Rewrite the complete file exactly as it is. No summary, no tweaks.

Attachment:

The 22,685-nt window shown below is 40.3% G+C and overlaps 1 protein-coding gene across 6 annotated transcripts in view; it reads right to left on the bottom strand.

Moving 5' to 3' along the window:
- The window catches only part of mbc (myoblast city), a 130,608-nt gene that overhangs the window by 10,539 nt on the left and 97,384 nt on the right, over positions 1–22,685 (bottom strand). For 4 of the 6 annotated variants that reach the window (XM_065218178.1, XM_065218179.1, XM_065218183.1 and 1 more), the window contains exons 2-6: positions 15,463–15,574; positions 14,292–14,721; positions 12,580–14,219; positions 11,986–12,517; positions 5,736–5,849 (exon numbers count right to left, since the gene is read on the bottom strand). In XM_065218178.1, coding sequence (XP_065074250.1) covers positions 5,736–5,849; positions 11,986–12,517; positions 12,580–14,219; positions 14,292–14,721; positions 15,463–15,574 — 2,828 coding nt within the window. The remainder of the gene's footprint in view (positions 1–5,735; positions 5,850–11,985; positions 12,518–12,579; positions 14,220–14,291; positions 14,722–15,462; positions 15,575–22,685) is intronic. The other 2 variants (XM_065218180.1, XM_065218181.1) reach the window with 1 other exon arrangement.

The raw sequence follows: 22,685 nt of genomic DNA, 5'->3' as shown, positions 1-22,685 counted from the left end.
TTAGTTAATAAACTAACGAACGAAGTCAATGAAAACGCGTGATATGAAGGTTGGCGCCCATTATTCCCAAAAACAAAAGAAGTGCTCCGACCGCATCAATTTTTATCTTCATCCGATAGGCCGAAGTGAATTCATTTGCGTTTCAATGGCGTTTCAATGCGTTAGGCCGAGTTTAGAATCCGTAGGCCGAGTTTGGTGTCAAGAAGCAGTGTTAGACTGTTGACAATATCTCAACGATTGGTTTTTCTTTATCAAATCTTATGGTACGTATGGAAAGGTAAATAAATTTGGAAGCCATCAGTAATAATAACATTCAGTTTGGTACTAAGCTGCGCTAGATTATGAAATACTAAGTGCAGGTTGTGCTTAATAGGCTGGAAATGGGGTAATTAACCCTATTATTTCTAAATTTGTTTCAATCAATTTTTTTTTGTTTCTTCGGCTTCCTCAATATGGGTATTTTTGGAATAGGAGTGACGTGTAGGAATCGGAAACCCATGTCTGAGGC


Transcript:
The 22,685-nt window shown below is 40.3% G+C and overlaps 1 protein-coding gene across 6 annotated transcripts in view; it reads right to left on the bottom strand.

Moving 5' to 3' along the window:
- The window catches only part of mbc (myoblast city), a 130,608-nt gene that overhangs the window by 10,539 nt on the left and 97,384 nt on the right, over positions 1–22,685 (bottom strand). For 4 of the 6 annotated variants that reach the window (XM_065218178.1, XM_065218179.1, XM_065218183.1 and 1 more), the window contains exons 2-6: positions 15,463–15,574; positions 14,292–14,721; positions 12,580–14,219; positions 11,986–12,517; positions 5,736–5,849 (exon numbers count right to left, since the gene is read on the bottom strand). In XM_065218178.1, coding sequence (XP_065074250.1) covers positions 5,736–5,849; positions 11,986–12,517; positions 12,580–14,219; positions 14,292–14,721; positions 15,463–15,574 — 2,828 coding nt within the window. The remainder of the gene's footprint in view (positions 1–5,735; positions 5,850–11,985; positions 12,518–12,579; positions 14,220–14,291; positions 14,722–15,462; positions 15,575–22,685) is intronic. The other 2 variants (XM_065218180.1, XM_065218181.1) reach the window with 1 other exon arrangement.

The raw sequence follows: 22,685 nt of genomic DNA, 5'->3' as shown, positions 1-22,685 counted from the left end.
TTAGTTAATAAACTAACGAACGAAGTCAATGAAAACGCGTGATATGAAGGTTGGCGCCCATTATTCCCAAAAACAAAAGAAGTGCTCCGACCGCATCAATTTTTATCTTCATCCGATAGGCCGAAGTGAATTCATTTGCGTTTCAATGGCGTTTCAATGCGTTAGGCCGAGTTTAGAATCCGTAGGCCGAGTTTGGTGTCAAGAAGCAGTGTTAGACTGTTGACAATATCTCAACGATTGGTTTTTCTTTATCAAATCTTATGGTACGTATGGAAAGGTAAATAAATTTGGAAGCCATCAGTAATAATAACATTCAGTTTGGTACTAAGCTGCGCTAGATTATGAAATACTAAGTGCAGGTTGTGCTTAATAGGCTGGAAATGGGGTAATTAACCCTATTATTTCTAAATTTGTTTCAATCAATTTTTTTTTGTTTCTTCGGCTTCCTCAATATGGGTATTTTTGGAATAGGAGTGACGTGTAGGAATCGGAAACCCATGTCTGAGGC